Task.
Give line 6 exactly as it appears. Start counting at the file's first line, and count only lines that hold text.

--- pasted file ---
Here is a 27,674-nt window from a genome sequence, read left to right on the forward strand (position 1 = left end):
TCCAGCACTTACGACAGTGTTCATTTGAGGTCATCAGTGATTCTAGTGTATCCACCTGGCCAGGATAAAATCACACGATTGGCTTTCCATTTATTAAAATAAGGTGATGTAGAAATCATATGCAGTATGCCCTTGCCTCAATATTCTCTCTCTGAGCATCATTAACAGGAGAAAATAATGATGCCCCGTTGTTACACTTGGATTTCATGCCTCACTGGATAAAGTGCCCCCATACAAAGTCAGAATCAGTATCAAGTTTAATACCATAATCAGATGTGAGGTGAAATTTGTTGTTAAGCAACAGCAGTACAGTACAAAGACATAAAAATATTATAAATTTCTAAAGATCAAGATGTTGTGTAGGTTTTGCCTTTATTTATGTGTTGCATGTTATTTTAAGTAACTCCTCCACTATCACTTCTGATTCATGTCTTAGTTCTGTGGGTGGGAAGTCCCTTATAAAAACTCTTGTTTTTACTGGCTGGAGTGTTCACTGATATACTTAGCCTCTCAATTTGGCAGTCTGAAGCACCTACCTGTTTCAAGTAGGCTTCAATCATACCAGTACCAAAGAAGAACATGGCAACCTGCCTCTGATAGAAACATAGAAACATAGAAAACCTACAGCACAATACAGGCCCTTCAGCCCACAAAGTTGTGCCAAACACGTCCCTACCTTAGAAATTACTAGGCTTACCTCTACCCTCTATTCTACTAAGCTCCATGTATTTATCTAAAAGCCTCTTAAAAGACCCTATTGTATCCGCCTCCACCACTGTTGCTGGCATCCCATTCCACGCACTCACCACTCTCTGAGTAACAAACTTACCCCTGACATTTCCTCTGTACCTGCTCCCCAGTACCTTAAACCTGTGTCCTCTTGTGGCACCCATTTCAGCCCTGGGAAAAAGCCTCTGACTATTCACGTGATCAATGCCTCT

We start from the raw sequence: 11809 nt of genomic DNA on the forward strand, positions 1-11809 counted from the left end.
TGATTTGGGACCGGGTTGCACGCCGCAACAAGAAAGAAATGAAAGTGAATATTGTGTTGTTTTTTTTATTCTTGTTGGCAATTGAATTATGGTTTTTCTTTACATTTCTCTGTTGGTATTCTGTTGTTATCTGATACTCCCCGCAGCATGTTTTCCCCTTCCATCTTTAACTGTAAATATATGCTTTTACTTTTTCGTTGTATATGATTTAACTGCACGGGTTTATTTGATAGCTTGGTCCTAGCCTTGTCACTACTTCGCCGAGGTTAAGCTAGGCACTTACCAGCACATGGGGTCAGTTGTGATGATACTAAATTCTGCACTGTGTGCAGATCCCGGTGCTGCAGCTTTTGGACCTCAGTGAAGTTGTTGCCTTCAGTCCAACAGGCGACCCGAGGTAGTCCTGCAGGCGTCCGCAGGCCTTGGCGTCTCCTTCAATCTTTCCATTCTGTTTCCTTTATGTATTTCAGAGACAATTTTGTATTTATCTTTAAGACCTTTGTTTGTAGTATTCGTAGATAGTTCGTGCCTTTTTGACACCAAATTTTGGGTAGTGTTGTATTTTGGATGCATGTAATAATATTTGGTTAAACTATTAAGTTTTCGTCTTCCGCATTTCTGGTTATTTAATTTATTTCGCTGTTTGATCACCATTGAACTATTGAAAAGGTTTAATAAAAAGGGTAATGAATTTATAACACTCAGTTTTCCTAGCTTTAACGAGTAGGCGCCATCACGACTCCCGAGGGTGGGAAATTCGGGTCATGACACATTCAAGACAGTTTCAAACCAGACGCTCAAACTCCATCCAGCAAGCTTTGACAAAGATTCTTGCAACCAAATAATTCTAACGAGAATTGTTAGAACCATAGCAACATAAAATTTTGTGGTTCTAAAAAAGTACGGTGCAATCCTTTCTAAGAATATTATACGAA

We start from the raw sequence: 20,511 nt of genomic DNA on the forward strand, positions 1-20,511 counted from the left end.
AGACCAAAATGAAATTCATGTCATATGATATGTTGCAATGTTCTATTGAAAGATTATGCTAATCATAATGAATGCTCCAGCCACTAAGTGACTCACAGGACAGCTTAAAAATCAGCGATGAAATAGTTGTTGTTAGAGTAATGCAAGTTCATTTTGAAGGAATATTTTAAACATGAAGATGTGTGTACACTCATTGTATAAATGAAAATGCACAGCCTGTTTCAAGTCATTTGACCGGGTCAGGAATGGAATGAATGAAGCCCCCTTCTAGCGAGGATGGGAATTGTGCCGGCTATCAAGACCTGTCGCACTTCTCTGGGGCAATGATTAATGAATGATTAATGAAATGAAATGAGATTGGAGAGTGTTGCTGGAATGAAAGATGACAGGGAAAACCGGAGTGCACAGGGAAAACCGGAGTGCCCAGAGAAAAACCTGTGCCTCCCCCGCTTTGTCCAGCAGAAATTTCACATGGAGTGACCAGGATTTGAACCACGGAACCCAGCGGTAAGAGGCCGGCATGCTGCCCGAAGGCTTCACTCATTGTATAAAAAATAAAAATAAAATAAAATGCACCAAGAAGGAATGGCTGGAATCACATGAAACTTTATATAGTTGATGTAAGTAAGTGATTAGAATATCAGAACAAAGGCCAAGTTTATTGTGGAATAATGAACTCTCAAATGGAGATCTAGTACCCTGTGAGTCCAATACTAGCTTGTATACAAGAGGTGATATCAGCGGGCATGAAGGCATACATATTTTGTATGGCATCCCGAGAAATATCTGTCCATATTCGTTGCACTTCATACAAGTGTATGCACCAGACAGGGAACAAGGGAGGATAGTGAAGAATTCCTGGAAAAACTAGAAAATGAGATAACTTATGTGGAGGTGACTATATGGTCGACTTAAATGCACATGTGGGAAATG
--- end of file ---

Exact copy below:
AGACCAAAATGAAATTCATGTCATATGATATGTTGCAATGTTCTATTGAAAGATTATGCTAATCATAATGAATGCTCCAGCCACTAAGTGACTCACAGGACAGCTTAAAAATCAGCGATGAAATAGTTGTTGTTAGAGTAATGCAAGTTCATTTTGAAGGAATATTTTAAACATGAAGATGTGTGTACACTCATTGTATAAATGAAAATGCACAGCCTGTTTCAAGTCATTTGACCGGGTCAGGAATGGAATGAATGAAGCCCCCTTCTAGCGAGGATGGGAATTGTGCCGGCTATCAAGACCTGTCGCACTTCTCTGGGGCAATGATTAATGAATGATTAATGAAATGAAATGAGATTGGAGAGTGTTGCTGGAATGAAAGATGACAGGGAAAACCGGAGTGCACAGGGAAAACCGGAGTGCCCAGAGAAAAACCTGTGCCTCCCCCGCTTTGTCCAGCAGAAATTTCACATGGAGTGACCAGGATTTGAACCACGGAACCCAGCGGTAAGAGGCCGGCATGCTGCCCGAAGGCTTCACTCATTGTATAAAAAATAAAAATAAAATAAAATGCACCAAGAAGGAATGGCTGGAATCACATGAAACTTTATATAGTTGATGTAAGTAAGTGATTAGAATATCAGAACAAAGGCCAAGTTTATTGTGGAATAATGAACTCTCAAATGGAGATCTAGTACCCTGTGAGTCCAATACTAGCTTGTATACAAGAGGTGATATCAGCGGGCATGAAGGCATACATATTTTGTATGGCATCCCGAGAAATATCTGTCCATATTCGTTGCACTTCATACAAGTGTATGCACCAGACAGGGAACAAGGGAGGATAGTGAAGAATTCCTGGAAAAACTAGAAAATGAGATAACTTATGTGGAGGTGACTATATGGTCGACTTAAATGCACATGTGGGAAATG